Over the course of five decades Richard Pitts has migrated through the margins of New York City’s art world despite a flourishing career that began in the early 1970s and lasted until the late 1980s, when the popularity of the art market crashed. Once confidence fell, figurative art lost its elevated grace, became more human as a form, more literal and translatable, reflecting different degrees of self-doubt, loathing and inner shame. The weight of pluralism led to the loss of meaning. Painting was considered dead, a new cliché at the time. Richard Pitts stepped away from figurative art and entered into a long-term reflection that focused upon works he had made in the early 1960s while living in Germany, serving in the U.S. Army.
This change was both significant and risky because Pitts was walking away from years of success as a figurative painter who’d been recognized and somewhat revered in New York City as early as 1969, soon after he graduated from Pratt Institute. His paintings had been curated into solo and group exhibitions that took place in Manhattan’s upper-tier network of galleries, located in Midtown, while publications such as Artnews, Arts Magazine, The New York Times and The Washington Post reviewed his shows. When Pitts moved from painting to sculpture in the 1990s he chose solitude in order to transform what was once a standard, methodical process into something more complex: rendering space and matter unseen but present nonetheless. Pitts since has lived beyond the din of the city and its spectacle of recognition.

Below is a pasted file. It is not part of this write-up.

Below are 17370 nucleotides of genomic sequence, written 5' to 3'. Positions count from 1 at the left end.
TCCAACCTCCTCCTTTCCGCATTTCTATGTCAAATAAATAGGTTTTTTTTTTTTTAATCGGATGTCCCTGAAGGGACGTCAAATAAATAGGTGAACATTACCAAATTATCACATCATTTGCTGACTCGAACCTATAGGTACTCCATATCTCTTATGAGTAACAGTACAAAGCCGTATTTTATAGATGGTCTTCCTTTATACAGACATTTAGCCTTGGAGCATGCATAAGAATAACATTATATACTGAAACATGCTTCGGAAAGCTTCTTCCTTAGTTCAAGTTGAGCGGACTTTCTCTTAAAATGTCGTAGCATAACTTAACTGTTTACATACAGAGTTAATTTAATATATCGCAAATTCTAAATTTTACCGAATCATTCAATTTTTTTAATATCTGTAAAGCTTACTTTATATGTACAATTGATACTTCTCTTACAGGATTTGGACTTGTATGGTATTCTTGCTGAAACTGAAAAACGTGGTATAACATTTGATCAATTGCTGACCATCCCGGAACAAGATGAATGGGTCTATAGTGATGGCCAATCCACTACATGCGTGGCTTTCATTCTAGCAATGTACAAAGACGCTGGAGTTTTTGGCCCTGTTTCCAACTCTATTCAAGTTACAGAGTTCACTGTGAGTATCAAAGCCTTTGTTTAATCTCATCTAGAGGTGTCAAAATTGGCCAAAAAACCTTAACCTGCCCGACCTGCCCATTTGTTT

While residing in Germany he had no studio except the blank pages of a journal which measured slightly larger than 8-by-10 inches. Upon these sheets he created selections of abstraction, employed via gouache and watercolor, that portrayed thick brushstrokes of color weighting-in layered rows upon the page. These early paintings portray neither figures nor signifiers, though what they do portray is an implied search for space. As different shades of color drip and blur over one another, it is clear that these compositions formed the basis of the artist’s turn to sculpture in 2007, briefly working in steel from the outset before moving to aluminum due to its lightweight properties.
In 2013 Pitts’ new style entered the coursing network of public art with Quixotic (2012), in Yonkers, New York along the Hudson River Waterfront, and Pick Up Sticks (2012), in Gaylordsville, Connecticut. These installations were followed by outdoor exhibits in Summit, New Jersey, and at the Sculpture Barn in New Fairfield, Connecticut. At each of these locations the artist presented tall but narrow aluminum works that presented a cluster of blocks, rods, and spheres arranged into freestanding forms. These unique suspensions emitted a bright silver glow in direct sunlight and carried a scruffy, textured matte surface that prevented any type of mirrored reflection of the immediate environment.
Following the 2015 installation of Crayons (2007-14) at the Leonia Sculpture Park in New Jersey, Richard Pitts’ sculptures began to receive far more attention, most likely due to the floating raft installation that took place in the Summer of 2014, when Torche’ Galerie launched some of these artworks onto the waters of Silver Lake in Belmar, New Jersey.
In Crayons, metal masses collide and move, revealing a flurry of lines that form through the contrast of light and shade over the sculpted form. The vibrant colors of the powder coat paint over each shiny silver-colored surface also created a series of visual accents that did not easily camouflage with Leonia’s outdoor surroundings, even though the forms did.